In deepwater rice, submergence can cause oxygen shortage in the plant tissue and this in turn induces ethylene biosynthesis, which is the signal for increased cell elongation rate (Raskin and Kende, 1984; Stünzi and Kende, 1989). On the contrary, low oxygen concentrations did not increase ethylene production in R. palustris (Fig. (Fig.6),6), although we did find an increase of RP-ACO1 mRNA levels after treating the plants with 3% oxygen (Fig. (Fig.5B).5B). Imaseki (1991) showed that hypoxia can reduce the efficiency of the ACC oxidase enzyme activity.

Our data suggest that a low oxygen concentration induces an increase in the ACC oxidase mRNA level, which causes an increased concentration of ACC oxidase protein. Although this protein is less active at low oxygen concentrations, the increased enzyme concentration ensures that there is enough ethylene produced to stimulate petiole elongation during submergence.

Restoring aerated conditions by desubmergence caused a rapid increase in ethylene production (Fig. (Fig.6).6). This fast response could be attributed to a greater activation of ACC oxidase enzyme activity by high levels of oxygen (21%) and therefore by a fast conversion of the accumulated ACC. The newly synthesized ethylene could be responsible for the transient up-regulation of the transcription rate of RP-ACO1 in the first hours after desubmergence (Fig. (Fig.22C).

Ethylene triggers the signal transduction pathway responsible for stem internode or petiole elongation (Metraux and Kende, 1983; Jackson, 1985; Vriezen et al., 1997). During submergence in both rice and R. palustris, ethylene accumulates to a level that is much higher than that required to stimulate the maximum elongation response (Metraux and Kende, 1983; Banga et al., 1996). Moreover, inhibition of ethylene action with silver ions abolishes the elongation response under water (Banga et al., 1997). This implies that the elongation rate is not limited by ethylene, but that ethylene is necessary to initiate and maintain a fast elongation of petioles under water. Thus, the elongation rate of R. palustris petioles during submergence must be regulated by a factor either within or downstream from the ethylene signal transduction chain.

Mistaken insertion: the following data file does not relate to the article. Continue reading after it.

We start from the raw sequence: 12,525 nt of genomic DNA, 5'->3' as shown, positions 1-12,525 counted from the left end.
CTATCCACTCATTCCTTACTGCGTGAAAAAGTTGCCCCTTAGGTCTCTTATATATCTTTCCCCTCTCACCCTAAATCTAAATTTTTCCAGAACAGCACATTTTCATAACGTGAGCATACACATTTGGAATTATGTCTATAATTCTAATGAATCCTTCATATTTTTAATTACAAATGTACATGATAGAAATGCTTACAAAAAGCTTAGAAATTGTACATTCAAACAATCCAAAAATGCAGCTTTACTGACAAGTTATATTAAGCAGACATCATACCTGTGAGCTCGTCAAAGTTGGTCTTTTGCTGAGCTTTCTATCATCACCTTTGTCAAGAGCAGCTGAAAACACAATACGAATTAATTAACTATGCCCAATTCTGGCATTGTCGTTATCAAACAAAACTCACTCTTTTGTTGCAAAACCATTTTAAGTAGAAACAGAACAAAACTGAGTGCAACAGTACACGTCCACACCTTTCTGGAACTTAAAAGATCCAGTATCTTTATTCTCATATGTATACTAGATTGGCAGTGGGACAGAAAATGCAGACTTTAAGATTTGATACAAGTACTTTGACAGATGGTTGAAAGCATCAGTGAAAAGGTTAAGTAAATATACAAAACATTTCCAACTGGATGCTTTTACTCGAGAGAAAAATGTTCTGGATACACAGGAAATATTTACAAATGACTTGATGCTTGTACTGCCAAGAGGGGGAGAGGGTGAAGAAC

In conclusion, ethylene production in R. palustris during submergence is regulated by an increase in the ACC oxidase enzyme concentration that counterbalances the decreased enzyme activity caused by submergence. Furthermore, most of the RP-ACO1 gene expression was localized in the petioles, the tissue that elongates the most during submergence.

ACKNOWLEDGMENTS

We wish to thank Ivo Rieu and Gerard Bögemann for excellent technical assistance and Kees Blom for critically reading this manuscript.

LITERATURE CITED

  • Abeles FB, Morgan PW, Saltveit ME., Jr . Ethylene in Plant Biology, Ed 2. San Diego: Academic Press; 1992.
  • Adams DO, Yang SF. Ethylene biosynthesis: identification of 1-aminocyclopropane-1-carboxylic acid as an intermediate in the conversion of methionine to ethylene. Proc Natl Acad Sci USA. 1979;76:170–174. [PMC free article] [PubMed]
  • Armstrong W, Brandle R, Jackson MB. Mechanisms of flood tolerance in plants. Acta Bot Neerl. 1994;43:307–358.
  • Banga M, Bögemann GM, Blom CWPM, Voesenek LACJ. Flooding resistance of Rumex species strongly depends on their response to ethylene: rapid shoot elongation or foliar senescence. Physiol Plant. 1997;99:415–422.
  • Banga M, Slaa EJ, Blom CWPM, Voesenek LACJ. Ethylene biosynthesis and accumulation under drained and submerged conditions. Plant Physiol. 1996;112:229–237. [PMC free article] [PubMed]
  • Barry CS, Blume B, Bouzayen M, Cooper W, Hamilton AJ, Grierson D. Differential expression of the 1-aminocyclopropane-1-carboxylate oxidase gene family of tomato. Plant J. 1996;9:525–535. [PubMed]
  • Bleecker AB, Rose-John S, Kende H. An evaluation of 2,5-norbornadiene as a reversible inhibitor of ethylene action in deepwater rice. Plant Physiol. 1987;84:395–398. [PMC free article] [PubMed]
  • Blom CWPM, Voesenek LACJ, Banga M, Engelaar WMHG, Rijnders JHGM, Vandesteeg HM, Visser EJW. Physiological ecology of riverside species: adaptive responses of plants to submergence. Ann Bot. 1994;74:253–263.
  • Church GM, Gilbert W. Genomic sequencing. Proc Natl Acad Sci USA. 1984;81:1991–1995. [PMC free article] [PubMed]
  • Cohen E, Kende H. In vivo 1-aminocyclopropane-1-carboxylate synthase activity in internodes of deepwater rice. Plant Physiol. 1987;84:282–286. [PMC free article] [PubMed]
  • Drory A, Mayak S, Woodson WR. Expression of ethylene biosynthetic pathway mRNAs is spatially regulated within carnation flower petals. J Plant Physiol. 1993;141:663–667.
  • English PJ, Lycett GW, Roberts JA, Jackson MB. Increased 1-aminocyclopropane-1-carboxylic acid oxidase activity in shoots of flooded tomato plants raises ethylene production to physiologically active levels. Plant Physiol. 1995;109:1435–1440. [PMC free article] [PubMed]
  • Hamilton AJ, Lycett GW, Grierson D. Antisense gene that inhibits synthesis of the hormone ethylene in transgenic plants. Nature. 1990;346:284–287.